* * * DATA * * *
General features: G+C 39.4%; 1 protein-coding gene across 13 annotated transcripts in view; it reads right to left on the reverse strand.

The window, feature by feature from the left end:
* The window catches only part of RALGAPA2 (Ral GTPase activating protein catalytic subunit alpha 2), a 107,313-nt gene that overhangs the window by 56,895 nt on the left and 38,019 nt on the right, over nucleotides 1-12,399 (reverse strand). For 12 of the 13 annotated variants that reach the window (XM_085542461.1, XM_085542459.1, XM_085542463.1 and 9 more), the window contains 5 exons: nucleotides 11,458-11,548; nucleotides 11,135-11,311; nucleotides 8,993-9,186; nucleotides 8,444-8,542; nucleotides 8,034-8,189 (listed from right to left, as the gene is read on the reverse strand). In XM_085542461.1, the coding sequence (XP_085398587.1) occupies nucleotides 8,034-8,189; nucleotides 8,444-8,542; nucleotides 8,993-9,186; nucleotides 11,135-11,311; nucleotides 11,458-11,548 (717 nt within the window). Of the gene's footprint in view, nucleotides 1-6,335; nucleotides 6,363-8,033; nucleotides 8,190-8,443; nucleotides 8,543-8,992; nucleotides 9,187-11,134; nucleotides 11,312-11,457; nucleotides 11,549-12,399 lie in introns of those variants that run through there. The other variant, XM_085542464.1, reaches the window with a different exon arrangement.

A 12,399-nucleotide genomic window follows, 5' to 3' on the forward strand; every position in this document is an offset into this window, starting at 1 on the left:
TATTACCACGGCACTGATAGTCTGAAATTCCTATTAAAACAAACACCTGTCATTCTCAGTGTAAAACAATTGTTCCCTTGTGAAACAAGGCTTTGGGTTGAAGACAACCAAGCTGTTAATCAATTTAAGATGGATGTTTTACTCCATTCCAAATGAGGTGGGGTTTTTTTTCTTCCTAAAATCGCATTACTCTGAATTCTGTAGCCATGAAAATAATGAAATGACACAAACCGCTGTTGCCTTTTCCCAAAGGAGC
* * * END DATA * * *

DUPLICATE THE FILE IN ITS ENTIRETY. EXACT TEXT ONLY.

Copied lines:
General features: G+C 39.4%; 1 protein-coding gene across 13 annotated transcripts in view; it reads right to left on the reverse strand.

The window, feature by feature from the left end:
* The window catches only part of RALGAPA2 (Ral GTPase activating protein catalytic subunit alpha 2), a 107,313-nt gene that overhangs the window by 56,895 nt on the left and 38,019 nt on the right, over nucleotides 1-12,399 (reverse strand). For 12 of the 13 annotated variants that reach the window (XM_085542461.1, XM_085542459.1, XM_085542463.1 and 9 more), the window contains 5 exons: nucleotides 11,458-11,548; nucleotides 11,135-11,311; nucleotides 8,993-9,186; nucleotides 8,444-8,542; nucleotides 8,034-8,189 (listed from right to left, as the gene is read on the reverse strand). In XM_085542461.1, the coding sequence (XP_085398587.1) occupies nucleotides 8,034-8,189; nucleotides 8,444-8,542; nucleotides 8,993-9,186; nucleotides 11,135-11,311; nucleotides 11,458-11,548 (717 nt within the window). Of the gene's footprint in view, nucleotides 1-6,335; nucleotides 6,363-8,033; nucleotides 8,190-8,443; nucleotides 8,543-8,992; nucleotides 9,187-11,134; nucleotides 11,312-11,457; nucleotides 11,549-12,399 lie in introns of those variants that run through there. The other variant, XM_085542464.1, reaches the window with a different exon arrangement.

A 12,399-nucleotide genomic window follows, 5' to 3' on the forward strand; every position in this document is an offset into this window, starting at 1 on the left:
TATTACCACGGCACTGATAGTCTGAAATTCCTATTAAAACAAACACCTGTCATTCTCAGTGTAAAACAATTGTTCCCTTGTGAAACAAGGCTTTGGGTTGAAGACAACCAAGCTGTTAATCAATTTAAGATGGATGTTTTACTCCATTCCAAATGAGGTGGGGTTTTTTTTCTTCCTAAAATCGCATTACTCTGAATTCTGTAGCCATGAAAATAATGAAATGACACAAACCGCTGTTGCCTTTTCCCAAAGGAGC